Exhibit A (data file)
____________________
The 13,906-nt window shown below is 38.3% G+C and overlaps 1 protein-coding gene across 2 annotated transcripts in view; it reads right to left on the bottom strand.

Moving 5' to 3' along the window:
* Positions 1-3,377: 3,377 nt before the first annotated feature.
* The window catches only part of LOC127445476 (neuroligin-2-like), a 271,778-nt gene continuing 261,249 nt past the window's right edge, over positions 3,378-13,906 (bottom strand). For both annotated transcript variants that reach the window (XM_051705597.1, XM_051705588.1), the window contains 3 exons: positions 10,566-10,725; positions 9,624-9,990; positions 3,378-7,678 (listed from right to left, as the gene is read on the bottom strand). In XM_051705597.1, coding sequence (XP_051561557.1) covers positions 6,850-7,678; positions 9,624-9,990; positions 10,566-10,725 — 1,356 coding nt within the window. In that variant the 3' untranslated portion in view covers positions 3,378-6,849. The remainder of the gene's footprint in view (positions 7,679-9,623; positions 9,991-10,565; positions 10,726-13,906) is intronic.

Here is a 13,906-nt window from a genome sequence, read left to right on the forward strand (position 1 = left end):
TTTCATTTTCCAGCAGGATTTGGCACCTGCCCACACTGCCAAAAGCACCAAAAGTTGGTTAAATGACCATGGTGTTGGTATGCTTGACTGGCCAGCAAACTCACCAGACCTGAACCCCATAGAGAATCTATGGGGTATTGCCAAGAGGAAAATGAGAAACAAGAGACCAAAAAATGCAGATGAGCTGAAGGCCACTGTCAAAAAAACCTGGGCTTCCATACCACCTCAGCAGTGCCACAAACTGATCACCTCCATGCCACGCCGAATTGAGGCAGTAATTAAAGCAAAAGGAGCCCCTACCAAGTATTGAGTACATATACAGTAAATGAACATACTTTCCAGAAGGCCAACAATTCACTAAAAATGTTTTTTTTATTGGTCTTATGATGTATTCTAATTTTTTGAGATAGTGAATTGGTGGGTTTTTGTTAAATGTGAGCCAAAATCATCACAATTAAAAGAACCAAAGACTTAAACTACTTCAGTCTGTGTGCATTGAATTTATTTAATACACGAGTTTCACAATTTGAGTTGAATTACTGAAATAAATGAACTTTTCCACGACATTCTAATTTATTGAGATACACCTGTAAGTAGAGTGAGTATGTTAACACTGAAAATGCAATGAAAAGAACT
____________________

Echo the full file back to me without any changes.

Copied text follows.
The 13,906-nt window shown below is 38.3% G+C and overlaps 1 protein-coding gene across 2 annotated transcripts in view; it reads right to left on the bottom strand.

Moving 5' to 3' along the window:
* Positions 1-3,377: 3,377 nt before the first annotated feature.
* The window catches only part of LOC127445476 (neuroligin-2-like), a 271,778-nt gene continuing 261,249 nt past the window's right edge, over positions 3,378-13,906 (bottom strand). For both annotated transcript variants that reach the window (XM_051705597.1, XM_051705588.1), the window contains 3 exons: positions 10,566-10,725; positions 9,624-9,990; positions 3,378-7,678 (listed from right to left, as the gene is read on the bottom strand). In XM_051705597.1, coding sequence (XP_051561557.1) covers positions 6,850-7,678; positions 9,624-9,990; positions 10,566-10,725 — 1,356 coding nt within the window. In that variant the 3' untranslated portion in view covers positions 3,378-6,849. The remainder of the gene's footprint in view (positions 7,679-9,623; positions 9,991-10,565; positions 10,726-13,906) is intronic.

Here is a 13,906-nt window from a genome sequence, read left to right on the forward strand (position 1 = left end):
TTTCATTTTCCAGCAGGATTTGGCACCTGCCCACACTGCCAAAAGCACCAAAAGTTGGTTAAATGACCATGGTGTTGGTATGCTTGACTGGCCAGCAAACTCACCAGACCTGAACCCCATAGAGAATCTATGGGGTATTGCCAAGAGGAAAATGAGAAACAAGAGACCAAAAAATGCAGATGAGCTGAAGGCCACTGTCAAAAAAACCTGGGCTTCCATACCACCTCAGCAGTGCCACAAACTGATCACCTCCATGCCACGCCGAATTGAGGCAGTAATTAAAGCAAAAGGAGCCCCTACCAAGTATTGAGTACATATACAGTAAATGAACATACTTTCCAGAAGGCCAACAATTCACTAAAAATGTTTTTTTTATTGGTCTTATGATGTATTCTAATTTTTTGAGATAGTGAATTGGTGGGTTTTTGTTAAATGTGAGCCAAAATCATCACAATTAAAAGAACCAAAGACTTAAACTACTTCAGTCTGTGTGCATTGAATTTATTTAATACACGAGTTTCACAATTTGAGTTGAATTACTGAAATAAATGAACTTTTCCACGACATTCTAATTTATTGAGATACACCTGTAAGTAGAGTGAGTATGTTAACACTGAAAATGCAATGAAAAGAACT